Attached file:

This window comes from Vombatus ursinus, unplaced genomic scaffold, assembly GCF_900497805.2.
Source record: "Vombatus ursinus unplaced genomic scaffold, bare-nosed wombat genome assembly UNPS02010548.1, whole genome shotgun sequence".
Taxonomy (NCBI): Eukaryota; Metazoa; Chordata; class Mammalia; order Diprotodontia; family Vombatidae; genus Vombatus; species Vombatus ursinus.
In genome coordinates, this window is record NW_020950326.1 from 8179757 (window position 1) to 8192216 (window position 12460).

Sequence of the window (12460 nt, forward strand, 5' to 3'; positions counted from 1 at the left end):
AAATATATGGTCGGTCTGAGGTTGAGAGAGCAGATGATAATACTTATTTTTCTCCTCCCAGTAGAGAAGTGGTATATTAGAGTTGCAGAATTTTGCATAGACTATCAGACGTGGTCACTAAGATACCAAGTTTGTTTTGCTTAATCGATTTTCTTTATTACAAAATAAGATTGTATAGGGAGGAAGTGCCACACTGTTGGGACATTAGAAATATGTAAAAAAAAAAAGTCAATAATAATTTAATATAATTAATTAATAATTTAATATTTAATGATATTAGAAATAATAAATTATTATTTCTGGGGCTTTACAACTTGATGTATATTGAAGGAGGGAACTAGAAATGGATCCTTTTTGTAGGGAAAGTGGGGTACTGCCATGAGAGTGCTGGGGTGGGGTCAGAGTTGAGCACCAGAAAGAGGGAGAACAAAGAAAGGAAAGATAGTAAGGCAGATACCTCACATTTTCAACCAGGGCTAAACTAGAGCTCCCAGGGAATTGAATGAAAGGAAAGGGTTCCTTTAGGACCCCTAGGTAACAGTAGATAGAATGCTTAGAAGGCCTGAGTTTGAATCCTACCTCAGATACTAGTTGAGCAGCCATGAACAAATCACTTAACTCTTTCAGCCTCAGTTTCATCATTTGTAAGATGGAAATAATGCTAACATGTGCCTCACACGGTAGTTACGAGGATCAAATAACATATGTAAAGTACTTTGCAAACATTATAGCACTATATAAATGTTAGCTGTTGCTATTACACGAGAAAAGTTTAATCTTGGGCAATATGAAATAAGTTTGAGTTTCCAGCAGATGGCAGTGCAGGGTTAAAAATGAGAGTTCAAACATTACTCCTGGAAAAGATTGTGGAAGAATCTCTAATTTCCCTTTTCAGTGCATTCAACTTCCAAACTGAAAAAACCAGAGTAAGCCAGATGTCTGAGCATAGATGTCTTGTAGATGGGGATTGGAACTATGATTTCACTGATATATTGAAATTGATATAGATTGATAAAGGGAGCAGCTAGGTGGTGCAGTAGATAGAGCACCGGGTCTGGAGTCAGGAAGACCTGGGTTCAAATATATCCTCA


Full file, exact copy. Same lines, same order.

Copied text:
This window comes from Vombatus ursinus, unplaced genomic scaffold, assembly GCF_900497805.2.
Source record: "Vombatus ursinus unplaced genomic scaffold, bare-nosed wombat genome assembly UNPS02010548.1, whole genome shotgun sequence".
Taxonomy (NCBI): Eukaryota; Metazoa; Chordata; class Mammalia; order Diprotodontia; family Vombatidae; genus Vombatus; species Vombatus ursinus.
In genome coordinates, this window is record NW_020950326.1 from 8179757 (window position 1) to 8192216 (window position 12460).

Sequence of the window (12460 nt, forward strand, 5' to 3'; positions counted from 1 at the left end):
AAATATATGGTCGGTCTGAGGTTGAGAGAGCAGATGATAATACTTATTTTTCTCCTCCCAGTAGAGAAGTGGTATATTAGAGTTGCAGAATTTTGCATAGACTATCAGACGTGGTCACTAAGATACCAAGTTTGTTTTGCTTAATCGATTTTCTTTATTACAAAATAAGATTGTATAGGGAGGAAGTGCCACACTGTTGGGACATTAGAAATATGTAAAAAAAAAAAGTCAATAATAATTTAATATAATTAATTAATAATTTAATATTTAATGATATTAGAAATAATAAATTATTATTTCTGGGGCTTTACAACTTGATGTATATTGAAGGAGGGAACTAGAAATGGATCCTTTTTGTAGGGAAAGTGGGGTACTGCCATGAGAGTGCTGGGGTGGGGTCAGAGTTGAGCACCAGAAAGAGGGAGAACAAAGAAAGGAAAGATAGTAAGGCAGATACCTCACATTTTCAACCAGGGCTAAACTAGAGCTCCCAGGGAATTGAATGAAAGGAAAGGGTTCCTTTAGGACCCCTAGGTAACAGTAGATAGAATGCTTAGAAGGCCTGAGTTTGAATCCTACCTCAGATACTAGTTGAGCAGCCATGAACAAATCACTTAACTCTTTCAGCCTCAGTTTCATCATTTGTAAGATGGAAATAATGCTAACATGTGCCTCACACGGTAGTTACGAGGATCAAATAACATATGTAAAGTACTTTGCAAACATTATAGCACTATATAAATGTTAGCTGTTGCTATTACACGAGAAAAGTTTAATCTTGGGCAATATGAAATAAGTTTGAGTTTCCAGCAGATGGCAGTGCAGGGTTAAAAATGAGAGTTCAAACATTACTCCTGGAAAAGATTGTGGAAGAATCTCTAATTTCCCTTTTCAGTGCATTCAACTTCCAAACTGAAAAAACCAGAGTAAGCCAGATGTCTGAGCATAGATGTCTTGTAGATGGGGATTGGAACTATGATTTCACTGATATATTGAAATTGATATAGATTGATAAAGGGAGCAGCTAGGTGGTGCAGTAGATAGAGCACCGGGTCTGGAGTCAGGAAGACCTGGGTTCAAATATATCCTCA